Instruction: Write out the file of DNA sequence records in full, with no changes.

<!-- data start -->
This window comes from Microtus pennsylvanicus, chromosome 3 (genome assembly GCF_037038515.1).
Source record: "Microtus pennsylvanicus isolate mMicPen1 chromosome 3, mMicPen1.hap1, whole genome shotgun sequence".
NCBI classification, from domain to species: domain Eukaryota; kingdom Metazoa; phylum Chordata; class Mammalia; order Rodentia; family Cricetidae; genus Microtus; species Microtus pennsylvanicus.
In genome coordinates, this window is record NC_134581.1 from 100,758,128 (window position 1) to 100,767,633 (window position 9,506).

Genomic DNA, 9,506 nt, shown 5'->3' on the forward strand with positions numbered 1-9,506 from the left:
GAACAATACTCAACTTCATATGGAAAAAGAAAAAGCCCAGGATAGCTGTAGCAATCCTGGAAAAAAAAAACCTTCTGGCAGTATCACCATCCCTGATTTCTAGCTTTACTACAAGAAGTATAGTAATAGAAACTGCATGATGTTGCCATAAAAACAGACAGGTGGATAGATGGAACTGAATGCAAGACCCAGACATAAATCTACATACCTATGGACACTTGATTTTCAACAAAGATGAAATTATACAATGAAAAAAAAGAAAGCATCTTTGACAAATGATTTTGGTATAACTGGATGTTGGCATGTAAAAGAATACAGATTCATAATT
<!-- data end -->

This window comes from Microtus pennsylvanicus, chromosome 3 (genome assembly GCF_037038515.1).
Source record: "Microtus pennsylvanicus isolate mMicPen1 chromosome 3, mMicPen1.hap1, whole genome shotgun sequence".
NCBI classification, from domain to species: domain Eukaryota; kingdom Metazoa; phylum Chordata; class Mammalia; order Rodentia; family Cricetidae; genus Microtus; species Microtus pennsylvanicus.
In genome coordinates, this window is record NC_134581.1 from 100,758,128 (window position 1) to 100,767,633 (window position 9,506).

Genomic DNA, 9,506 nt, shown 5'->3' on the forward strand with positions numbered 1-9,506 from the left:
GAACAATACTCAACTTCATATGGAAAAAGAAAAAGCCCAGGATAGCTGTAGCAATCCTGGAAAAAAAAAACCTTCTGGCAGTATCACCATCCCTGATTTCTAGCTTTACTACAAGAAGTATAGTAATAGAAACTGCATGATGTTGCCATAAAAACAGACAGGTGGATAGATGGAACTGAATGCAAGACCCAGACATAAATCTACATACCTATGGACACTTGATTTTCAACAAAGATGAAATTATACAATGAAAAAAAAGAAAGCATCTTTGACAAATGATTTTGGTATAACTGGATGTTGGCATGTAAAAGAATACAGATTCATAATT